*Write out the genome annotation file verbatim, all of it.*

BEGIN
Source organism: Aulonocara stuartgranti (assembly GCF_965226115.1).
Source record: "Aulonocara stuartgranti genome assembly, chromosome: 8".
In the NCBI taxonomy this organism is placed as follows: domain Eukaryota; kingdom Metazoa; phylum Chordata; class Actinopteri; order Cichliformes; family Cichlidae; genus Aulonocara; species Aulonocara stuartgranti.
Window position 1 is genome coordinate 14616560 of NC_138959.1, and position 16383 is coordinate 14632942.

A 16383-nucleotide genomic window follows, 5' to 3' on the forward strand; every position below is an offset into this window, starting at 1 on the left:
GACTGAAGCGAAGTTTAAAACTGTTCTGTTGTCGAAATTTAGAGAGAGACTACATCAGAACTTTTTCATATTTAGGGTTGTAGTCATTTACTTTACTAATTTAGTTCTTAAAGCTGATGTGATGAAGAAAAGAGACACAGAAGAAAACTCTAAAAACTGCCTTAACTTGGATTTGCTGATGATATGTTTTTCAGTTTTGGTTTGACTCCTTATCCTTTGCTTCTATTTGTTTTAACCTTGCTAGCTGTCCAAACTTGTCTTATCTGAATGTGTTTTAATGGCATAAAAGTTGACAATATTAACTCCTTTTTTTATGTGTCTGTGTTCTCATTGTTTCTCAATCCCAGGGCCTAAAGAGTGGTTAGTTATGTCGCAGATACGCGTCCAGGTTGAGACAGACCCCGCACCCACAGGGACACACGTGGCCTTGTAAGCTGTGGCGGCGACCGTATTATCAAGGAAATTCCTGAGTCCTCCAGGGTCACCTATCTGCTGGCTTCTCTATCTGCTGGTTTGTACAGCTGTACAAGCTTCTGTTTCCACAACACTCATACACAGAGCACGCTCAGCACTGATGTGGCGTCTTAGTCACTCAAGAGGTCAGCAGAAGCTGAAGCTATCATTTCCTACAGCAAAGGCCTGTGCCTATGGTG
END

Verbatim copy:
Source organism: Aulonocara stuartgranti (assembly GCF_965226115.1).
Source record: "Aulonocara stuartgranti genome assembly, chromosome: 8".
In the NCBI taxonomy this organism is placed as follows: domain Eukaryota; kingdom Metazoa; phylum Chordata; class Actinopteri; order Cichliformes; family Cichlidae; genus Aulonocara; species Aulonocara stuartgranti.
Window position 1 is genome coordinate 14616560 of NC_138959.1, and position 16383 is coordinate 14632942.

A 16383-nucleotide genomic window follows, 5' to 3' on the forward strand; every position below is an offset into this window, starting at 1 on the left:
GACTGAAGCGAAGTTTAAAACTGTTCTGTTGTCGAAATTTAGAGAGAGACTACATCAGAACTTTTTCATATTTAGGGTTGTAGTCATTTACTTTACTAATTTAGTTCTTAAAGCTGATGTGATGAAGAAAAGAGACACAGAAGAAAACTCTAAAAACTGCCTTAACTTGGATTTGCTGATGATATGTTTTTCAGTTTTGGTTTGACTCCTTATCCTTTGCTTCTATTTGTTTTAACCTTGCTAGCTGTCCAAACTTGTCTTATCTGAATGTGTTTTAATGGCATAAAAGTTGACAATATTAACTCCTTTTTTTATGTGTCTGTGTTCTCATTGTTTCTCAATCCCAGGGCCTAAAGAGTGGTTAGTTATGTCGCAGATACGCGTCCAGGTTGAGACAGACCCCGCACCCACAGGGACACACGTGGCCTTGTAAGCTGTGGCGGCGACCGTATTATCAAGGAAATTCCTGAGTCCTCCAGGGTCACCTATCTGCTGGCTTCTCTATCTGCTGGTTTGTACAGCTGTACAAGCTTCTGTTTCCACAACACTCATACACAGAGCACGCTCAGCACTGATGTGGCGTCTTAGTCACTCAAGAGGTCAGCAGAAGCTGAAGCTATCATTTCCTACAGCAAAGGCCTGTGCCTATGGTG